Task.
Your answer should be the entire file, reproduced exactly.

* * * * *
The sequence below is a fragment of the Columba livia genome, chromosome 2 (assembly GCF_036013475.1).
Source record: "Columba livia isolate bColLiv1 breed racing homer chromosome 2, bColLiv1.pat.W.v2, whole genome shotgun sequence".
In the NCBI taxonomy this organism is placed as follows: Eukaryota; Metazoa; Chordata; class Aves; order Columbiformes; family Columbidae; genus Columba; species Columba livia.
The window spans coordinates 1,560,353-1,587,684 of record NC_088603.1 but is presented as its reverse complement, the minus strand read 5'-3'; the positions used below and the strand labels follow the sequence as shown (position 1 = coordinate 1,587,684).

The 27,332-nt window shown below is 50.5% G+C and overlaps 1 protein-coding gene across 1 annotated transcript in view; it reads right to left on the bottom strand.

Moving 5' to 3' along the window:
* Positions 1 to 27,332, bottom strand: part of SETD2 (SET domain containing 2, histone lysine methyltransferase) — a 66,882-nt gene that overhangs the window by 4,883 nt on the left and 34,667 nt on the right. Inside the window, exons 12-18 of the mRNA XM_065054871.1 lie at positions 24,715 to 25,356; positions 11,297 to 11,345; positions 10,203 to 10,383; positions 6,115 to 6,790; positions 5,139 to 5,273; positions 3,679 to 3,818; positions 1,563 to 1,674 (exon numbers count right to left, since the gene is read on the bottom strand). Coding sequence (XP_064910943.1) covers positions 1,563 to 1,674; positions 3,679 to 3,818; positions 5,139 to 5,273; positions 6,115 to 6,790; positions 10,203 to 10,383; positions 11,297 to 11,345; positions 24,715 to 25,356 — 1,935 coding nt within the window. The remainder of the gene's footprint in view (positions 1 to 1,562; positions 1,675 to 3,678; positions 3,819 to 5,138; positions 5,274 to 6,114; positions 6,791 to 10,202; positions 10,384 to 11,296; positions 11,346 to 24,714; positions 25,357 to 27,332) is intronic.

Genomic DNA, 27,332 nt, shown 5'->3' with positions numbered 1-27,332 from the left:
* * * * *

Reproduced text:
The sequence below is a fragment of the Columba livia genome, chromosome 2 (assembly GCF_036013475.1).
Source record: "Columba livia isolate bColLiv1 breed racing homer chromosome 2, bColLiv1.pat.W.v2, whole genome shotgun sequence".
In the NCBI taxonomy this organism is placed as follows: Eukaryota; Metazoa; Chordata; class Aves; order Columbiformes; family Columbidae; genus Columba; species Columba livia.
The window spans coordinates 1,560,353-1,587,684 of record NC_088603.1 but is presented as its reverse complement, the minus strand read 5'-3'; the positions used below and the strand labels follow the sequence as shown (position 1 = coordinate 1,587,684).

The 27,332-nt window shown below is 50.5% G+C and overlaps 1 protein-coding gene across 1 annotated transcript in view; it reads right to left on the bottom strand.

Moving 5' to 3' along the window:
* Positions 1 to 27,332, bottom strand: part of SETD2 (SET domain containing 2, histone lysine methyltransferase) — a 66,882-nt gene that overhangs the window by 4,883 nt on the left and 34,667 nt on the right. Inside the window, exons 12-18 of the mRNA XM_065054871.1 lie at positions 24,715 to 25,356; positions 11,297 to 11,345; positions 10,203 to 10,383; positions 6,115 to 6,790; positions 5,139 to 5,273; positions 3,679 to 3,818; positions 1,563 to 1,674 (exon numbers count right to left, since the gene is read on the bottom strand). Coding sequence (XP_064910943.1) covers positions 1,563 to 1,674; positions 3,679 to 3,818; positions 5,139 to 5,273; positions 6,115 to 6,790; positions 10,203 to 10,383; positions 11,297 to 11,345; positions 24,715 to 25,356 — 1,935 coding nt within the window. The remainder of the gene's footprint in view (positions 1 to 1,562; positions 1,675 to 3,678; positions 3,819 to 5,138; positions 5,274 to 6,114; positions 6,791 to 10,202; positions 10,384 to 11,296; positions 11,346 to 24,714; positions 25,357 to 27,332) is intronic.

Genomic DNA, 27,332 nt, shown 5'->3' with positions numbered 1-27,332 from the left: